The U.S. government used to keep the public apprised of threats to national security.
Recall, for example, when President John F. Kennedy went on national TV to inform the public about Soviet missiles in Cuba. Such news was never welcome, but the public appreciated knowing the hard truths.
Today, it is increasingly common for the public to get this kind of news from private organizations, with Washington later acknowledging it only grudgingly, if at all. This trend raises concerns about whether we can continue to count on the government to provide candid security assessments.
The Washington Post recently highlighted how it was researchers at the Federation of American Scientists and the James Martin Center for Nonproliferation Studies, not the federal government, who, using commercial imagery, reported finding two sites where over 100 new missile silos each were under construction in China. At roughly the same time, analysts at AllSource Analysis, a private firm, again using commercial images, reported the new construction of a tunnel at a known Chinese test site. This has fueled speculation Beijing may be planning to resume some form of nuclear testing.
U.S. Strategic Command, responsible for the U.S. nuclear deterrent, seemed actually relieved the cat was out of the bag, stating on its Twitter account that "this is the second time in two months the public has discovered what we have been saying all along about the growing threat the world faces and the veil of secrecy that surrounds it."
These independent assessments are made possible by the now ubiquitous availability of commercial imagery. When Iran pelted U.S. forces at Al Asad Airbase in Iraq with ballistic missiles, news organizations had to use private, not U.S. government, imagery to show the extent of the damage. Similarly, commercial cellphone data can now be easily mined to find movements of troops overseas.
But in the case of the Chinese nuclear developments, the question must be asked: Why didn’t the U.S. government see fit to let the public know of these alarming developments? With their advanced intelligence satellites and dedicated analysts, the government surely knew about the new missile sites for months before these private organizations figured it out. If commercial imagery detected the construction, it can't be that the government didn't want to compromise U.S. spy satellite capabilities.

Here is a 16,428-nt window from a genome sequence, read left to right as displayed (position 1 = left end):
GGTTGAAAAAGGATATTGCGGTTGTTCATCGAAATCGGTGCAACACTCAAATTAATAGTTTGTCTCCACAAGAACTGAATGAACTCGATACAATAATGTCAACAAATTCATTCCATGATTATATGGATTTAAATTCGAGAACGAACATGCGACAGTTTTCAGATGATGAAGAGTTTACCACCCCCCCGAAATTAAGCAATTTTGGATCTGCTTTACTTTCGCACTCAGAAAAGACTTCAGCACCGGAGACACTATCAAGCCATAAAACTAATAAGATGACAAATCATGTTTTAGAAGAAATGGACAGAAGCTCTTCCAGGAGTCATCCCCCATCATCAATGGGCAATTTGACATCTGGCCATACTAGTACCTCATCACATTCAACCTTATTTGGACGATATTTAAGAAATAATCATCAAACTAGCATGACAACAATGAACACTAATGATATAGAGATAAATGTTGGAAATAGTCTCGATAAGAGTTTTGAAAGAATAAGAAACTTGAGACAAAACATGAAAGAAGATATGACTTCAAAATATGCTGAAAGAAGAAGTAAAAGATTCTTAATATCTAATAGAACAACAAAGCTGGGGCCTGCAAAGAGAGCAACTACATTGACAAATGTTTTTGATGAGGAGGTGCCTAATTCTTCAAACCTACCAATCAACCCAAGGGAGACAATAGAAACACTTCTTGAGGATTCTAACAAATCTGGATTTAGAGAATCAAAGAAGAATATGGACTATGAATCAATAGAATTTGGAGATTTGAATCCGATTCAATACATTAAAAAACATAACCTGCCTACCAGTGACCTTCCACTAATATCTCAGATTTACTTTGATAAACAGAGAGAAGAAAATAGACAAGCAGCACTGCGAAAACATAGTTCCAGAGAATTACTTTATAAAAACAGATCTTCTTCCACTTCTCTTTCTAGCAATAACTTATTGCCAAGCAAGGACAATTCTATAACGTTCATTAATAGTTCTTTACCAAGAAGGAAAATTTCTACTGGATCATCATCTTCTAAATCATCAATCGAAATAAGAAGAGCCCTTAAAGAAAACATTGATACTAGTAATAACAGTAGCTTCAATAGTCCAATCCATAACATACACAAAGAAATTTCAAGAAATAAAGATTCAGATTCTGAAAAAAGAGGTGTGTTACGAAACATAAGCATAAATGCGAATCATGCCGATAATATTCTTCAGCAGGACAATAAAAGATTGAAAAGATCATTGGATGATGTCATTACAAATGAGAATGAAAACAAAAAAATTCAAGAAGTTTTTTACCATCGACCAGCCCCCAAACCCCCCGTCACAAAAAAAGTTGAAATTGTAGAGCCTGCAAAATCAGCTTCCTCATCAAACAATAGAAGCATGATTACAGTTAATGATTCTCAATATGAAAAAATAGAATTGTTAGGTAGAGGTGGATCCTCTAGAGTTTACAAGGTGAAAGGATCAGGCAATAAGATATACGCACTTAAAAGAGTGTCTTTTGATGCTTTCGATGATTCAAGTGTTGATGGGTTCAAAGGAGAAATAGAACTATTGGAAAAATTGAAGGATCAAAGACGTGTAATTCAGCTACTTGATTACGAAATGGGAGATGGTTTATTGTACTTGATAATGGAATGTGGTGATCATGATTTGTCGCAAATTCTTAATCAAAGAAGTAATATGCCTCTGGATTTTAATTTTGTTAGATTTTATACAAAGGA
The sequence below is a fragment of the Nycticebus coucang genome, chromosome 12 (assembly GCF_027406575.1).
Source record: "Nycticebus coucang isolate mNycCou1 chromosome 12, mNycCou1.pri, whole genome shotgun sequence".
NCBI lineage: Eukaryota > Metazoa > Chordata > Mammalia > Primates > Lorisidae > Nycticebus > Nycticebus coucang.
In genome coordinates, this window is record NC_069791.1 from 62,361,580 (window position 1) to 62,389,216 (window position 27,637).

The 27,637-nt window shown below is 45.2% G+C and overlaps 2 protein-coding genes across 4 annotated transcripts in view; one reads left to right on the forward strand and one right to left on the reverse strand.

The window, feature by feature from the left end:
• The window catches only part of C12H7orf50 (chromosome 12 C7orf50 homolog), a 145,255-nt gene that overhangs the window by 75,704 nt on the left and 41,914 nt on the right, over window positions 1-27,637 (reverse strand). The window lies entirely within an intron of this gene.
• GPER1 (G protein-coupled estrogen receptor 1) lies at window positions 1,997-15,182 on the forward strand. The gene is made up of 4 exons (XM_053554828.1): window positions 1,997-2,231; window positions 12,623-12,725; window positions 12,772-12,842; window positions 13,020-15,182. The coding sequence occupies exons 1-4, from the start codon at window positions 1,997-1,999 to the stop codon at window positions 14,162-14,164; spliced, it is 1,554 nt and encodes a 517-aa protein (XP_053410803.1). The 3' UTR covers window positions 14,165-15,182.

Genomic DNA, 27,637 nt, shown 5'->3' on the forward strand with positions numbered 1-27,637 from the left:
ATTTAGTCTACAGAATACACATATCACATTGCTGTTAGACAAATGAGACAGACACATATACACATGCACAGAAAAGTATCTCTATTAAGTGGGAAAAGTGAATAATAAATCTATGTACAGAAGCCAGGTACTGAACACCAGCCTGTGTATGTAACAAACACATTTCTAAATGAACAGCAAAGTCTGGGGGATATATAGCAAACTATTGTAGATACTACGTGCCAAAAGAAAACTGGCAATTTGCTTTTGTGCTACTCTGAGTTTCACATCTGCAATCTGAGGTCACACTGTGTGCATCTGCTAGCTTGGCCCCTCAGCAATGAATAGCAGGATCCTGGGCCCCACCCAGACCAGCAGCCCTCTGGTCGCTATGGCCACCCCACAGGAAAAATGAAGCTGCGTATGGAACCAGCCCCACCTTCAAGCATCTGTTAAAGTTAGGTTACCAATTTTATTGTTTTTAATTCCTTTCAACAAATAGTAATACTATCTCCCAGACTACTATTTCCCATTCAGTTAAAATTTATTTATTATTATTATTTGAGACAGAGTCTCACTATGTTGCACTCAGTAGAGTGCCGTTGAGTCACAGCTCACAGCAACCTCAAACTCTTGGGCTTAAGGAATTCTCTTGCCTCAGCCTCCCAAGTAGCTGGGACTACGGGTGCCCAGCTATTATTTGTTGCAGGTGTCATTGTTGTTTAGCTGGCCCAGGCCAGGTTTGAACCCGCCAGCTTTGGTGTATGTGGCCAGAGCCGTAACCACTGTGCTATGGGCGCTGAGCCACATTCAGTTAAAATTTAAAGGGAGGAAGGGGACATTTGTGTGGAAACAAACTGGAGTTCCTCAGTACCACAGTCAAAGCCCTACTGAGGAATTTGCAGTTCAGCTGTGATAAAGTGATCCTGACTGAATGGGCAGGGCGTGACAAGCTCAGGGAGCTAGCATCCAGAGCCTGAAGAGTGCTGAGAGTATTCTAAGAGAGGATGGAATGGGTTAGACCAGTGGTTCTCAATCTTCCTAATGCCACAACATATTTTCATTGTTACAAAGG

A more cynical and likely interpretation would suggest that to confirm the Chinese are engaged in a wholesale effort to strengthen their nuclear arsenal would run counter-narrative for the Biden administration. Its declared policy is to "reduce the role of nuclear weapons in our national security strategy" and "head off costly arms races."
Reducing the role of nuclear weapons and avoiding arms races might be a viable strategy if your potential adversaries share those goals. But the facts suggest otherwise. Vladimir Putin recently boasted his nuclear modernization initiative was approximately 86% complete. Moreover, Moscow has started six new, destabilizing strategic weapons programs. As for China, the Trump administration’s 2020 China Military Power report predicted Beijing intended to double its nuclear arsenal within the decade. Last month’s discovery of the new missile fields now leads some analysts to postulate China may in fact quadruple its nuclear holdings. It looks like Putin and Xi didn’t get the memo about reducing the role of nuclear weapons.
Over time, the public proved it can handle hard truths. And many of today’s hard truths suggest that the Biden administration needs to invest more in national defense. The public shouldn’t have to accept learning about alarming new threats from third parties and private companies.
This piece originally appeared in the Washington Examiner